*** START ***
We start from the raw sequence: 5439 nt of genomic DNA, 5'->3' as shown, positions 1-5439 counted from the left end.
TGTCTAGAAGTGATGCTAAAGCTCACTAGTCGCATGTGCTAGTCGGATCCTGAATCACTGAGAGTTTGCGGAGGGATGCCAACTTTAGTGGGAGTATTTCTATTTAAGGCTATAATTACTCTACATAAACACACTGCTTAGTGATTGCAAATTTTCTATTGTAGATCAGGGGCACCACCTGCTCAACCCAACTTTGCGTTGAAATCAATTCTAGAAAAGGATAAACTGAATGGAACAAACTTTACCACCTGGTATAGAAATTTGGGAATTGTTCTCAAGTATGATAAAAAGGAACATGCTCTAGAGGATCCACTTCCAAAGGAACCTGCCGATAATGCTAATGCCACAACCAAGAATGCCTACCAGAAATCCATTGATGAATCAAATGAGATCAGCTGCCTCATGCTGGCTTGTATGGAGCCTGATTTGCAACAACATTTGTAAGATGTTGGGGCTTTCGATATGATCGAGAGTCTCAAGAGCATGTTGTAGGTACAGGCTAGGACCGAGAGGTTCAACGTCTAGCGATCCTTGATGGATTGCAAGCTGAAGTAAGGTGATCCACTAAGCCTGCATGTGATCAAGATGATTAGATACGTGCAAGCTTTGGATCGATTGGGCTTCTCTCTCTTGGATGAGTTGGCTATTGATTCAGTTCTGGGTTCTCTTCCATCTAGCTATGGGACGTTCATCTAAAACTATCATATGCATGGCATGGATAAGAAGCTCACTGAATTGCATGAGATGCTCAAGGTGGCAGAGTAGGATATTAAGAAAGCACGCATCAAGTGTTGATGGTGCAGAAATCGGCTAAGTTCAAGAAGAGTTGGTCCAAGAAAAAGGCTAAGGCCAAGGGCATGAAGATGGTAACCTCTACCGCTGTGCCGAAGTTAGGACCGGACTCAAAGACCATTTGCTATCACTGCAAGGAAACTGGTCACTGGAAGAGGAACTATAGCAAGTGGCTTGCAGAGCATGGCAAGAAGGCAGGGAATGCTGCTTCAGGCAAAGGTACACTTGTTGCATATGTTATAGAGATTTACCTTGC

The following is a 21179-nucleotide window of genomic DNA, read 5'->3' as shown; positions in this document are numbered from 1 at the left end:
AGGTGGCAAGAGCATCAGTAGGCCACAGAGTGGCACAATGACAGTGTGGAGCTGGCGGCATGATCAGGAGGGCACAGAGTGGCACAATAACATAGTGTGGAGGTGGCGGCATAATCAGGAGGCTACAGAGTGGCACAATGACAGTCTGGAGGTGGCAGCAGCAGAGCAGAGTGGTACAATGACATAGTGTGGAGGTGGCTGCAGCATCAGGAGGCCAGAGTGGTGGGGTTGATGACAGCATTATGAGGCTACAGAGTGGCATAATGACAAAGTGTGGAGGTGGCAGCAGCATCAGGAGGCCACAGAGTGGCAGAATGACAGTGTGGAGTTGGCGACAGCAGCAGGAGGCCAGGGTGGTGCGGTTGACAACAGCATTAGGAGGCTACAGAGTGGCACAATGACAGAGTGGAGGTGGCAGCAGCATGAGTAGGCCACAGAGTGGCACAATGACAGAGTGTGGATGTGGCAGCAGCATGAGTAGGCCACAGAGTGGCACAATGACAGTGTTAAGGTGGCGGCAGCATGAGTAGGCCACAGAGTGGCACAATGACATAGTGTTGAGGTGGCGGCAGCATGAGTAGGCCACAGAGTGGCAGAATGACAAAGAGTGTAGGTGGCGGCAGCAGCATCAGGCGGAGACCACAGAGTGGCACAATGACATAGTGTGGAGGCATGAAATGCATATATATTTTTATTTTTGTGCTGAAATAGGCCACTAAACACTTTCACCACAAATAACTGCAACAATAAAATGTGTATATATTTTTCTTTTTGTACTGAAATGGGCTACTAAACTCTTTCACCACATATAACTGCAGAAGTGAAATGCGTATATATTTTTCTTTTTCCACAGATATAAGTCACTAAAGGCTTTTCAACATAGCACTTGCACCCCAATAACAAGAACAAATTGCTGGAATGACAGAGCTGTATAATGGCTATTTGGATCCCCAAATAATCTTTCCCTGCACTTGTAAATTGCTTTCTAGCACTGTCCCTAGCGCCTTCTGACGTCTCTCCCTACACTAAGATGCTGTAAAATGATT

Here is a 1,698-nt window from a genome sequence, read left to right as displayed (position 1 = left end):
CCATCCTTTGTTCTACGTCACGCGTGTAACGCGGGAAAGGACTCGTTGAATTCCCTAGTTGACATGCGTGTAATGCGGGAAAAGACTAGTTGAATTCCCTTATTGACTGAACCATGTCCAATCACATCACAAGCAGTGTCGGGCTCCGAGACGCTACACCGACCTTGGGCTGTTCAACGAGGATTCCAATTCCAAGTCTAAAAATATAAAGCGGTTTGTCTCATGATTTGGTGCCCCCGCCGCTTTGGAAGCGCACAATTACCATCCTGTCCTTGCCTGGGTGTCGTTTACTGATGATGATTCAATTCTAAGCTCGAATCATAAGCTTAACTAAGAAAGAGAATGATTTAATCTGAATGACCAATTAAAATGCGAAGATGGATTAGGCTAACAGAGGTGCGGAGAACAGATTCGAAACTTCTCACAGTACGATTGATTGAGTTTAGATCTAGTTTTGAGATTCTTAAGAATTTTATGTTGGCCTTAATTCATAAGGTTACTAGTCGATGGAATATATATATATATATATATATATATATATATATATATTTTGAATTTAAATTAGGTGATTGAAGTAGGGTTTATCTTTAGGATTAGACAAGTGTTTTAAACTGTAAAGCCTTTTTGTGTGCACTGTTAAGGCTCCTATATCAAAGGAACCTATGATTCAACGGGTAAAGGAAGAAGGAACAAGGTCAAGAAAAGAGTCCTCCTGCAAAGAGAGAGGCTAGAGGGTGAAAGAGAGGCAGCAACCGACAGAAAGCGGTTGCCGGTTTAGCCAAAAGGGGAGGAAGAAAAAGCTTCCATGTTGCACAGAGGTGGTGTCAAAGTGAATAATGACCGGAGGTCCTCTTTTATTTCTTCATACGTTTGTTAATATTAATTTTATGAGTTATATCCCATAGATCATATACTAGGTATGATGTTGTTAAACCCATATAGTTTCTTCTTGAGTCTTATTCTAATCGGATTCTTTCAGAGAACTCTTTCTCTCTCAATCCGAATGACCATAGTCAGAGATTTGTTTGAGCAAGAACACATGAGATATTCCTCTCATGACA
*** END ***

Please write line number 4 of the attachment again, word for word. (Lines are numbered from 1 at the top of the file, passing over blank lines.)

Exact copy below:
AGGTGGCAAGAGCATCAGTAGGCCACAGAGTGGCACAATGACAGTGTGGAGCTGGCGGCATGATCAGGAGGGCACAGAGTGGCACAATAACATAGTGTGGAGGTGGCGGCATAATCAGGAGGCTACAGAGTGGCACAATGACAGTCTGGAGGTGGCAGCAGCAGAGCAGAGTGGTACAATGACATAGTGTGGAGGTGGCTGCAGCATCAGGAGGCCAGAGTGGTGGGGTTGATGACAGCATTATGAGGCTACAGAGTGGCATAATGACAAAGTGTGGAGGTGGCAGCAGCATCAGGAGGCCACAGAGTGGCAGAATGACAGTGTGGAGTTGGCGACAGCAGCAGGAGGCCAGGGTGGTGCGGTTGACAACAGCATTAGGAGGCTACAGAGTGGCACAATGACAGAGTGGAGGTGGCAGCAGCATGAGTAGGCCACAGAGTGGCACAATGACAGAGTGTGGATGTGGCAGCAGCATGAGTAGGCCACAGAGTGGCACAATGACAGTGTTAAGGTGGCGGCAGCATGAGTAGGCCACAGAGTGGCACAATGACATAGTGTTGAGGTGGCGGCAGCATGAGTAGGCCACAGAGTGGCAGAATGACAAAGAGTGTAGGTGGCGGCAGCAGCATCAGGCGGAGACCACAGAGTGGCACAATGACATAGTGTGGAGGCATGAAATGCATATATATTTTTATTTTTGTGCTGAAATAGGCCACTAAACACTTTCACCACAAATAACTGCAACAATAAAATGTGTATATATTTTTCTTTTTGTACTGAAATGGGCTACTAAACTCTTTCACCACATATAACTGCAGAAGTGAAATGCGTATATATTTTTCTTTTTCCACAGATATAAGTCACTAAAGGCTTTTCAACATAGCACTTGCACCCCAATAACAAGAACAAATTGCTGGAATGACAGAGCTGTATAATGGCTATTTGGATCCCCAAATAATCTTTCCCTGCACTTGTAAATTGCTTTCTAGCACTGTCCCTAGCGCCTTCTGACGTCTCTCCCTACACTAAGATGCTGTAAAATGATT